Another point to consider is reliability. There’s no room for error in medicine and you need something that is as reliable as possible. That’s why studies are made to compare different diagnostic techniques in order to find the one that works best under certain circumstances. Why? Because as a doctor, you and the patient can’t afford errors. Forget about money, an error in medicine could mean a life. An app failing or going offline for a while could be disastrous to a practice. What if a doctor can’t access a patient’s record in the emergency room and needs to know whether or not an unconscious patient is allergic to a certain drug? In a private setting, this could also be very bad for business. A patient waits an hour to see their doctor only for the software to crash a few minutes into their meeting. What should the doctor do? What if he can’t tell when the problem will be fixed?
There’s no reason to create additional problems for doctors, because practicing medicine is tricky enough. Keeping things simple and reliable is the best way to go, because it makes sure that a doctor can do their job in the best possible conditions. This will in turn reduce the stress a doctor faces, ultimately decreasing the risk for burnout.
The introduction of new technology should also be necessary or desired. A lot of the technology being used today has been requested by doctors or patients. On the contrary, most of the technology that adds stress to being a doctor was never desired or requested by anyone. Why introduce something that no one wants? Perhaps interviewing various doctors and creating questionnaires for doctors and patients can help identify areas where technology is needed and ways it can make life simpler. Perhaps this can also explore ways to improve current software and technology being used. It wouldn’t hurt to create software that’s good at analysis and creating well-designed informatics.
Yes, this seems like it's contradicting what we said about keeping it simple, but it’s not. When we’re talking about ways to notify doctors of emergencies or patient data, we don’t need things to be overly complicated. On the other hand, if an app is going to analyze data, then why not do it right? There’s no point in analyzing simple data that a doctor can do on the spot without any additional help.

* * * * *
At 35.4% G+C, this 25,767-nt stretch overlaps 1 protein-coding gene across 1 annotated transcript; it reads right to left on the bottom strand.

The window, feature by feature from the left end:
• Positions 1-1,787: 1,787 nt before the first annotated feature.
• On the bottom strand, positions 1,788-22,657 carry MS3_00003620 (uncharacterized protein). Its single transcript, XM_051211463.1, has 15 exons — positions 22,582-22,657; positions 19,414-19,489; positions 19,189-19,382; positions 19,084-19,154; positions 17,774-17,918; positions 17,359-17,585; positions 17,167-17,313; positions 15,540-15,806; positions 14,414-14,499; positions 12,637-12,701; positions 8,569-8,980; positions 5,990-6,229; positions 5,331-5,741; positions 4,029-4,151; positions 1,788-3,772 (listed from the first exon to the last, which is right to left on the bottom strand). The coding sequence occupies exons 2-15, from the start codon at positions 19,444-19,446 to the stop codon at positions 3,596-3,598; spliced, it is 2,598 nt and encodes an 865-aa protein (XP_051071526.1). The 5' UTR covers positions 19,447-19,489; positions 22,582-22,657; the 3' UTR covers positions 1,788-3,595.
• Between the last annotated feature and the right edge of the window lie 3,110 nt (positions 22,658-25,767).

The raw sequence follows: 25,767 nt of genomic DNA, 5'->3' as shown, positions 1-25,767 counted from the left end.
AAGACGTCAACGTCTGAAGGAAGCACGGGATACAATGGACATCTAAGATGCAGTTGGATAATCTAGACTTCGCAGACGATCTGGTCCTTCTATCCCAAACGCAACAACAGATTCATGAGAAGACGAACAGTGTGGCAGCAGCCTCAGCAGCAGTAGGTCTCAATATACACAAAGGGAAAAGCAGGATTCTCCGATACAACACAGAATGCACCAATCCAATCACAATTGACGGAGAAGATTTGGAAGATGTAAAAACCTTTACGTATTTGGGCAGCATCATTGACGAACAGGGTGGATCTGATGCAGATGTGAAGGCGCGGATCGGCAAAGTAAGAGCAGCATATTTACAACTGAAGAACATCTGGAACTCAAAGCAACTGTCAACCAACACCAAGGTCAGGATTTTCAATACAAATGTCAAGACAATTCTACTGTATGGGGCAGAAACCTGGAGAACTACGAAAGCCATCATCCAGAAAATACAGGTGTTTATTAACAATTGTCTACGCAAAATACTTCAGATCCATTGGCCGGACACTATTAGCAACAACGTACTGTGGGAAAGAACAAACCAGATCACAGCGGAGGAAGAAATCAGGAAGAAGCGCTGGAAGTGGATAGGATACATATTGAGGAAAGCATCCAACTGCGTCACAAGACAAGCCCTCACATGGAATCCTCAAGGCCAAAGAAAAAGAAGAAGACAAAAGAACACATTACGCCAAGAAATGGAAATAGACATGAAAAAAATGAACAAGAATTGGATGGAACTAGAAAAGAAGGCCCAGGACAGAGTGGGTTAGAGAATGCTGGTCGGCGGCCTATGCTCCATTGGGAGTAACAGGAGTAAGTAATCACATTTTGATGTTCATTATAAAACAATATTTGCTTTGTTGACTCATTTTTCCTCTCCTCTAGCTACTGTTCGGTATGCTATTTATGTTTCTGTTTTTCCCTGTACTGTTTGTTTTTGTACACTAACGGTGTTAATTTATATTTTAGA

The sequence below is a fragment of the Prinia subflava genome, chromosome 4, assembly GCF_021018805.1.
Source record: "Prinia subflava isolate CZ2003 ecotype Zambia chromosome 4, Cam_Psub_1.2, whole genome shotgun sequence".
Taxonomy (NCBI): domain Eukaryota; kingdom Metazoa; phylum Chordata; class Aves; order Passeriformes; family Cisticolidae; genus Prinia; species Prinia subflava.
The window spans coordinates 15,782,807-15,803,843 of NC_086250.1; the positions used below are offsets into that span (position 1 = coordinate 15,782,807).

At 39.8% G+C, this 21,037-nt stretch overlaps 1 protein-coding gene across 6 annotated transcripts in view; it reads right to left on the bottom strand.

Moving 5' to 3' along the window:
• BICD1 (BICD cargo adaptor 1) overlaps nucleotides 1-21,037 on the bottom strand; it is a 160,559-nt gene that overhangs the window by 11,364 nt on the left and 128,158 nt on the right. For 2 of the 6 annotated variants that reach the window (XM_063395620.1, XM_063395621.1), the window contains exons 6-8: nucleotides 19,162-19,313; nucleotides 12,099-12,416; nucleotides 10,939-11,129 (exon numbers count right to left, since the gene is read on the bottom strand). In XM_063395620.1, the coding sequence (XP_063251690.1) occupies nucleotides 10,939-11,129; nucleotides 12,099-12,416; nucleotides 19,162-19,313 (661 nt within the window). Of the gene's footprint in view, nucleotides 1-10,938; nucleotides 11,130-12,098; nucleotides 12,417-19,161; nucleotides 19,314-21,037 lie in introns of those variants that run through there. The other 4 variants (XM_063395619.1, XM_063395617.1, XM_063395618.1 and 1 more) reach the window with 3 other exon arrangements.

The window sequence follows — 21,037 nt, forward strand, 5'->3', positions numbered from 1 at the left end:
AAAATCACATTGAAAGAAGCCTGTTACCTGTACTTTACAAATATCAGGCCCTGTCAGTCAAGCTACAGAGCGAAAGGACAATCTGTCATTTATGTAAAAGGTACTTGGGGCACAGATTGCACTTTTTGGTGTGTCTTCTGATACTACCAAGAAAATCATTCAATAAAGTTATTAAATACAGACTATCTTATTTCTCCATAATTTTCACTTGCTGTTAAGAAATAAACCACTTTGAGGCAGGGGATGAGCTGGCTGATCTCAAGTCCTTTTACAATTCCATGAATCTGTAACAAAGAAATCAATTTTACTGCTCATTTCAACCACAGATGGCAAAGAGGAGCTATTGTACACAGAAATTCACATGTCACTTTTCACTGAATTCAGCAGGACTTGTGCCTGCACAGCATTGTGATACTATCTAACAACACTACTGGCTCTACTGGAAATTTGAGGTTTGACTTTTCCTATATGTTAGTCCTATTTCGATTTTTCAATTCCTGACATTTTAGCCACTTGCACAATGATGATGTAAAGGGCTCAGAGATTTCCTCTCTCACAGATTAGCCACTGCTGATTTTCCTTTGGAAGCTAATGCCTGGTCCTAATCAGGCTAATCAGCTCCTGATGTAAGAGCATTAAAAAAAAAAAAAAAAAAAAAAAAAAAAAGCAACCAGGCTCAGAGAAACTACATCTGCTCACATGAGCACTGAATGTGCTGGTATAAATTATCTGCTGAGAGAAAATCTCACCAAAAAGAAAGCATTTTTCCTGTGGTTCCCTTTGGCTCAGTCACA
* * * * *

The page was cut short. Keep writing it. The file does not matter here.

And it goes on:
Technology is and always will be a double-edged sword. It makes our lives simpler and more complex simultaneously. We have the means to reach everyone we want at the click of a button, but at the same time we’re bombarded by countless notifications that we don’t want. Luckily there’s much room for improvement. Technology has added to healthcare so much through telemedicine, allowing patients to be monitored at home, the transfer of investigations and documents between doctors, and even monitoring examinations done by other doctors remotely. Even something like email and social media have been of great help to patients. There are ways doctors can communicate with patients and answer their questions. This can save unnecessary visits to doctors and give them more time to deal with patients who actually need to visit their office instead of going specifically for one or two questions.
The wonderful thing about technology is that it has no limits. There’s always room for improvement. If the software and apps that doctors rely on keep improving in ways that doctors need, then they’ll be of great aid to them. The key is to keep simple things simple and make sure that those associated with informatics and data analysis work properly. It’s also important to ensure that everything is working and available all the time. No one wants an amazing app that keeps crashing at vital times.
- The abundance of technology has both benefits and disadvantages for doctors.
- Technology should only be implemented if it is requested.
- Better, efficient technology that does not distract could help combat physicians' burnout.